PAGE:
Although in the end the revolutionary fast mail service, The Pony Express, failed financially it accomplished so much more. The Pony Express linked The East and the West like never before. The pony express has become a symbol of the American West. Buffalo Bill Cody’s Wild West show had hundreds of different performers and performances, but the one of the only few that was ever kept for all performances over four decades was Pony Express rider racing through the Frontier to deliver the mail.


Senior Member
This was pretty interesting, but I couldn't help feeling a little disappointed because you asked a question to engage me, and then didn't effectively answer it.

Although the Pony only ran for eighteen months it represents both Yankee Ingenuity and Manifest Destiny. But how much of the legend is fact?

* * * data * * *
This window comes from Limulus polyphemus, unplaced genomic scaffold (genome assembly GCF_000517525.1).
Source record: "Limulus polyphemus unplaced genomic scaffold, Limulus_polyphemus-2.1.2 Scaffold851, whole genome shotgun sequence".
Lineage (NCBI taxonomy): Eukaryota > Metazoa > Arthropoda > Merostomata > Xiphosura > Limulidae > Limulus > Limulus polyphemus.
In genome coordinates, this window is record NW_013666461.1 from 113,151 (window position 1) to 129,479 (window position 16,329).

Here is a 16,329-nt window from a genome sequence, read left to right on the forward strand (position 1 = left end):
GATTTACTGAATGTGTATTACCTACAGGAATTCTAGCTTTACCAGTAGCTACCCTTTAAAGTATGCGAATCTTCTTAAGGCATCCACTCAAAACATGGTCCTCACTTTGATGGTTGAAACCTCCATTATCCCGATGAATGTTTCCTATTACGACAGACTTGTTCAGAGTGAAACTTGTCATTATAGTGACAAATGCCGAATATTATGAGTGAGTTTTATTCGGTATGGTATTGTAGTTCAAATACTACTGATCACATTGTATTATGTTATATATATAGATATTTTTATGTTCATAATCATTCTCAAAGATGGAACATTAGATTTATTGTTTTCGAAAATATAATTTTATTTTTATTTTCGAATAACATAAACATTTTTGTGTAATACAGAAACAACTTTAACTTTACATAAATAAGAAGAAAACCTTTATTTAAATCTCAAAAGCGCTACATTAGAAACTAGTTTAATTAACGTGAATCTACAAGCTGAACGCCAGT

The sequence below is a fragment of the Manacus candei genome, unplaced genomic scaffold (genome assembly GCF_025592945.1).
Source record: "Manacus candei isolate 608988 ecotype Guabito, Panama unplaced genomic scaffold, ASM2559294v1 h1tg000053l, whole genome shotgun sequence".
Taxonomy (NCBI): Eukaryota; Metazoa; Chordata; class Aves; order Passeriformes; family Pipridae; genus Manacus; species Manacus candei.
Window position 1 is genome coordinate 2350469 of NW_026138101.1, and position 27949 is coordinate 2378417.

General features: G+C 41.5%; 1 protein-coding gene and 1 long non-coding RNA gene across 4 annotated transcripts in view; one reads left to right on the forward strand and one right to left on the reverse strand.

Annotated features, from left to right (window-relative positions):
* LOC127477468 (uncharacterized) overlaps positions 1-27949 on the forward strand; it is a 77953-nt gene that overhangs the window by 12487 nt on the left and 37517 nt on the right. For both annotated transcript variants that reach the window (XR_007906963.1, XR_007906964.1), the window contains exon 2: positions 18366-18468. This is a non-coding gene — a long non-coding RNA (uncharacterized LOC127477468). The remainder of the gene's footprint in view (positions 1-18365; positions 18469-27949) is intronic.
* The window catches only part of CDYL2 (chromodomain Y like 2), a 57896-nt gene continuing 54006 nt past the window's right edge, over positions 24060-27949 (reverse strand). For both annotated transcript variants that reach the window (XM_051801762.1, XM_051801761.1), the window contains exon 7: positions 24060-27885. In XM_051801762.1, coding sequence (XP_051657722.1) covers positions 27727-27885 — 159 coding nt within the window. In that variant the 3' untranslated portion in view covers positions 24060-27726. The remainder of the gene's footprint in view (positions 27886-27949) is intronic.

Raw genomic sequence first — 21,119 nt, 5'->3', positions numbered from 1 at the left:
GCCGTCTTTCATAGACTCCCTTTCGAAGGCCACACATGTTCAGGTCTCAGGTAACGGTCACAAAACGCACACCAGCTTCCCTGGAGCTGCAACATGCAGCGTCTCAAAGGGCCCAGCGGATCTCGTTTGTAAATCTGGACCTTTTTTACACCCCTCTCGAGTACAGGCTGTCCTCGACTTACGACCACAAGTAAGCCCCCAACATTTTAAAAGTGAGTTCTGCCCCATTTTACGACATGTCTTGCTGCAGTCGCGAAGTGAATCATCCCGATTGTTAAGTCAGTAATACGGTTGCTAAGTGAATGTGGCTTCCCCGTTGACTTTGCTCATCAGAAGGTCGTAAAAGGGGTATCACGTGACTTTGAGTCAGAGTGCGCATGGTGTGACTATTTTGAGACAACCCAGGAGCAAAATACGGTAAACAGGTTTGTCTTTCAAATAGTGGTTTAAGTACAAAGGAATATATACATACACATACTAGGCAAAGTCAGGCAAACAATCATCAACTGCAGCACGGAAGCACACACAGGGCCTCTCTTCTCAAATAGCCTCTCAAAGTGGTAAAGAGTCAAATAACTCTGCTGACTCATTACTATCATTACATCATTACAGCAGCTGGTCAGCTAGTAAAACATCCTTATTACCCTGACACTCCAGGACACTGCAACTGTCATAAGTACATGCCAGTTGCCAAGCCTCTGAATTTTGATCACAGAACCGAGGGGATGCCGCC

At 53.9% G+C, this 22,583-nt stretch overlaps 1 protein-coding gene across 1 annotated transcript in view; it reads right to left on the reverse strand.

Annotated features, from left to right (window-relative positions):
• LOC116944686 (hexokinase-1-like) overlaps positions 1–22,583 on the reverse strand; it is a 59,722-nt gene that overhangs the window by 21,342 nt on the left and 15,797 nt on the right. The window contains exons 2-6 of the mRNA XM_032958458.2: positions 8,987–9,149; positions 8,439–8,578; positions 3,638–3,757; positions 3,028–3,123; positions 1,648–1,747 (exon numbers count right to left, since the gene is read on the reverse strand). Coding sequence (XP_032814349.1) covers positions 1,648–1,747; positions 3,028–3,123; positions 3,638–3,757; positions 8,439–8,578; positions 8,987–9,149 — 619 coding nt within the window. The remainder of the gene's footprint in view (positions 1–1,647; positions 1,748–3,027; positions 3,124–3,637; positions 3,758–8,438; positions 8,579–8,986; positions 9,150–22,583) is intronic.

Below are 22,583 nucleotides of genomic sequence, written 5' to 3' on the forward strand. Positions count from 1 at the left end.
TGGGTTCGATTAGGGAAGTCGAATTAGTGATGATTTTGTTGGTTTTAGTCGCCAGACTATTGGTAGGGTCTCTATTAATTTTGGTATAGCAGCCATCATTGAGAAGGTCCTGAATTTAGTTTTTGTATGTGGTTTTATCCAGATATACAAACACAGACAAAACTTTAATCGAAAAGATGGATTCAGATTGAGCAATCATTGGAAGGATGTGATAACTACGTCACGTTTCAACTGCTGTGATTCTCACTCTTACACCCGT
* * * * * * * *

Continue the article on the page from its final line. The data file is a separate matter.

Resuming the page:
I didn't feel you compared the legend of the pony express with the reality. You simply analysed the reality. I would have liked to see you talk about some of the mythology that surrounded the pony express, then compare it to that facts and real conditions.


Everyone has heard of the Central Overland California & Pike’s Peak Express Company, better known as the Pony Express .Few events in the developing American West have equaled the grandeur of the legacy of the Pony Express and its famous riders.

I din't think you need the section I've placed in bold. The beginning of the essay was good, but you said 'Pony Express' too many times. Take it out here and you';ve drawn the reader into the essay quickly.

That's all though. It was well written, if a little dry at times. I didn't see anything else that jumped out at me for correction.


Senior Member
This is interesting, but I agree with the other comments. I'd really like to hear more about the legend and its contrast with the truth, too.


Senior Member
don't forget to fix the spelling and word choice goofs, as well... things like 'exuberant' for exhorbitant' and 'bread' for 'bred'...

am looking forward to the revised version... hope you include that missing contrast, as talia noted...